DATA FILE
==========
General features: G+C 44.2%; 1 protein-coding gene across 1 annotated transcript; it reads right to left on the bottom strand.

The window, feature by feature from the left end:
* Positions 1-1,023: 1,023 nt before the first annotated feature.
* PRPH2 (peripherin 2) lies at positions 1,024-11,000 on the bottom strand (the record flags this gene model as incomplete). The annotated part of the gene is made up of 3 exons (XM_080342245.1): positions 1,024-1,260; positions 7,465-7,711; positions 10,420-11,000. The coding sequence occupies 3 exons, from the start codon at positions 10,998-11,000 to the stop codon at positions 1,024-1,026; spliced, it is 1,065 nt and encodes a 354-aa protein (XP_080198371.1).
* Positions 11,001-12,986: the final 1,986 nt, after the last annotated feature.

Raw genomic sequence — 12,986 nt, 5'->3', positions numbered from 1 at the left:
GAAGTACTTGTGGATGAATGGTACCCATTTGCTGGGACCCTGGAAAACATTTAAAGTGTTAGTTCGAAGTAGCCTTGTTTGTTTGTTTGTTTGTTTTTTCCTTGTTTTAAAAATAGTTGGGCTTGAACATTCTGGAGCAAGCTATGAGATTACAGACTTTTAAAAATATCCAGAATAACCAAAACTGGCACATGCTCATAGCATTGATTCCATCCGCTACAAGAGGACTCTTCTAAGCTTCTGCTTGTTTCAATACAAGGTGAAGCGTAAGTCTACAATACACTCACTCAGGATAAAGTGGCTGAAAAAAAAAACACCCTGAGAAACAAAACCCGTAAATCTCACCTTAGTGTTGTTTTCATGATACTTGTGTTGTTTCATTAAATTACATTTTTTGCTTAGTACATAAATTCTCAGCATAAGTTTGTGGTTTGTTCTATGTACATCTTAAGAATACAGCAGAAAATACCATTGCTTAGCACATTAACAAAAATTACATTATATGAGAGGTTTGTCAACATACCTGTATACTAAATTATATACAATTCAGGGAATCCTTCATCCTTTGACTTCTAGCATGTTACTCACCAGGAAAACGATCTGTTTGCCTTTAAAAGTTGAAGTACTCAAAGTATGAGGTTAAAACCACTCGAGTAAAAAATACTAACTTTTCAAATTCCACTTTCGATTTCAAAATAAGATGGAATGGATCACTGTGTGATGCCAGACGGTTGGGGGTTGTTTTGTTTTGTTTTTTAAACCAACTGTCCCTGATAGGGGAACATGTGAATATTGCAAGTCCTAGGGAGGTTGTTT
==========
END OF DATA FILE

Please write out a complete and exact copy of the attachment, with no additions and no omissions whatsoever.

General features: G+C 44.2%; 1 protein-coding gene across 1 annotated transcript; it reads right to left on the bottom strand.

The window, feature by feature from the left end:
* Positions 1-1,023: 1,023 nt before the first annotated feature.
* PRPH2 (peripherin 2) lies at positions 1,024-11,000 on the bottom strand (the record flags this gene model as incomplete). The annotated part of the gene is made up of 3 exons (XM_080342245.1): positions 1,024-1,260; positions 7,465-7,711; positions 10,420-11,000. The coding sequence occupies 3 exons, from the start codon at positions 10,998-11,000 to the stop codon at positions 1,024-1,026; spliced, it is 1,065 nt and encodes a 354-aa protein (XP_080198371.1).
* Positions 11,001-12,986: the final 1,986 nt, after the last annotated feature.

Raw genomic sequence — 12,986 nt, 5'->3', positions numbered from 1 at the left:
GAAGTACTTGTGGATGAATGGTACCCATTTGCTGGGACCCTGGAAAACATTTAAAGTGTTAGTTCGAAGTAGCCTTGTTTGTTTGTTTGTTTGTTTTTTCCTTGTTTTAAAAATAGTTGGGCTTGAACATTCTGGAGCAAGCTATGAGATTACAGACTTTTAAAAATATCCAGAATAACCAAAACTGGCACATGCTCATAGCATTGATTCCATCCGCTACAAGAGGACTCTTCTAAGCTTCTGCTTGTTTCAATACAAGGTGAAGCGTAAGTCTACAATACACTCACTCAGGATAAAGTGGCTGAAAAAAAAAACACCCTGAGAAACAAAACCCGTAAATCTCACCTTAGTGTTGTTTTCATGATACTTGTGTTGTTTCATTAAATTACATTTTTTGCTTAGTACATAAATTCTCAGCATAAGTTTGTGGTTTGTTCTATGTACATCTTAAGAATACAGCAGAAAATACCATTGCTTAGCACATTAACAAAAATTACATTATATGAGAGGTTTGTCAACATACCTGTATACTAAATTATATACAATTCAGGGAATCCTTCATCCTTTGACTTCTAGCATGTTACTCACCAGGAAAACGATCTGTTTGCCTTTAAAAGTTGAAGTACTCAAAGTATGAGGTTAAAACCACTCGAGTAAAAAATACTAACTTTTCAAATTCCACTTTCGATTTCAAAATAAGATGGAATGGATCACTGTGTGATGCCAGACGGTTGGGGGTTGTTTTGTTTTGTTTTTTAAACCAACTGTCCCTGATAGGGGAACATGTGAATATTGCAAGTCCTAGGGAGGTTGTTT